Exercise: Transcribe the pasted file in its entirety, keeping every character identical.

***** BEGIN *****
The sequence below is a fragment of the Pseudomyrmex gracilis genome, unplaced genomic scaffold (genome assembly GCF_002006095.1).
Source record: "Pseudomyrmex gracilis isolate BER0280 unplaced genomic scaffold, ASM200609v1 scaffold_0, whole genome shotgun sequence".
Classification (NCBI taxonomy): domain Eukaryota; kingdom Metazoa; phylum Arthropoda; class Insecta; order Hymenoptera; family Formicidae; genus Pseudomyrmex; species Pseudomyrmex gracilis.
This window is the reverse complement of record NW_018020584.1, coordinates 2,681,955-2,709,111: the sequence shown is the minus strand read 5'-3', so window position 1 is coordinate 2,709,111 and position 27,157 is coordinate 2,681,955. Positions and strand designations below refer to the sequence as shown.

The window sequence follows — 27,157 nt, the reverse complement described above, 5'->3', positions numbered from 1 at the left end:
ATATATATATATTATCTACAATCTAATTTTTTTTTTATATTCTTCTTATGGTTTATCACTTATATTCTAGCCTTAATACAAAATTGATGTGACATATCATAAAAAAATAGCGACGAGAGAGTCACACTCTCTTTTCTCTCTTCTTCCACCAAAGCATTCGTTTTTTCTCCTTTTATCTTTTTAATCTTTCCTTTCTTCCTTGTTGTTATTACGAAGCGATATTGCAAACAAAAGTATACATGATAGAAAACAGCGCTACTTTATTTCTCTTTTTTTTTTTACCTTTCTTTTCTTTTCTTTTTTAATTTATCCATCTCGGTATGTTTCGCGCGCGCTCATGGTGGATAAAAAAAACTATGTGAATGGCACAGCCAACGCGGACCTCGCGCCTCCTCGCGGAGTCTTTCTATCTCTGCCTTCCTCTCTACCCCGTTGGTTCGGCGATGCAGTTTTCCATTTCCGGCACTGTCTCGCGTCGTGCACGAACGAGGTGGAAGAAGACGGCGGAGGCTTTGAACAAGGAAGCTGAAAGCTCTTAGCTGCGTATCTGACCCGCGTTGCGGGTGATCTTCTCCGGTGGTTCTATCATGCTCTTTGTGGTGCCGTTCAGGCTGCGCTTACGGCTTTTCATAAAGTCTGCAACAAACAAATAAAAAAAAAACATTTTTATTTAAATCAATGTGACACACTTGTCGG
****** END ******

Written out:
The sequence below is a fragment of the Pseudomyrmex gracilis genome, unplaced genomic scaffold (genome assembly GCF_002006095.1).
Source record: "Pseudomyrmex gracilis isolate BER0280 unplaced genomic scaffold, ASM200609v1 scaffold_0, whole genome shotgun sequence".
Classification (NCBI taxonomy): domain Eukaryota; kingdom Metazoa; phylum Arthropoda; class Insecta; order Hymenoptera; family Formicidae; genus Pseudomyrmex; species Pseudomyrmex gracilis.
This window is the reverse complement of record NW_018020584.1, coordinates 2,681,955-2,709,111: the sequence shown is the minus strand read 5'-3', so window position 1 is coordinate 2,709,111 and position 27,157 is coordinate 2,681,955. Positions and strand designations below refer to the sequence as shown.

The window sequence follows — 27,157 nt, the reverse complement described above, 5'->3', positions numbered from 1 at the left end:
ATATATATATATTATCTACAATCTAATTTTTTTTTTATATTCTTCTTATGGTTTATCACTTATATTCTAGCCTTAATACAAAATTGATGTGACATATCATAAAAAAATAGCGACGAGAGAGTCACACTCTCTTTTCTCTCTTCTTCCACCAAAGCATTCGTTTTTTCTCCTTTTATCTTTTTAATCTTTCCTTTCTTCCTTGTTGTTATTACGAAGCGATATTGCAAACAAAAGTATACATGATAGAAAACAGCGCTACTTTATTTCTCTTTTTTTTTTTACCTTTCTTTTCTTTTCTTTTTTAATTTATCCATCTCGGTATGTTTCGCGCGCGCTCATGGTGGATAAAAAAAACTATGTGAATGGCACAGCCAACGCGGACCTCGCGCCTCCTCGCGGAGTCTTTCTATCTCTGCCTTCCTCTCTACCCCGTTGGTTCGGCGATGCAGTTTTCCATTTCCGGCACTGTCTCGCGTCGTGCACGAACGAGGTGGAAGAAGACGGCGGAGGCTTTGAACAAGGAAGCTGAAAGCTCTTAGCTGCGTATCTGACCCGCGTTGCGGGTGATCTTCTCCGGTGGTTCTATCATGCTCTTTGTGGTGCCGTTCAGGCTGCGCTTACGGCTTTTCATAAAGTCTGCAACAAACAAATAAAAAAAAAACATTTTTATTTAAATCAATGTGACACACTTGTCGG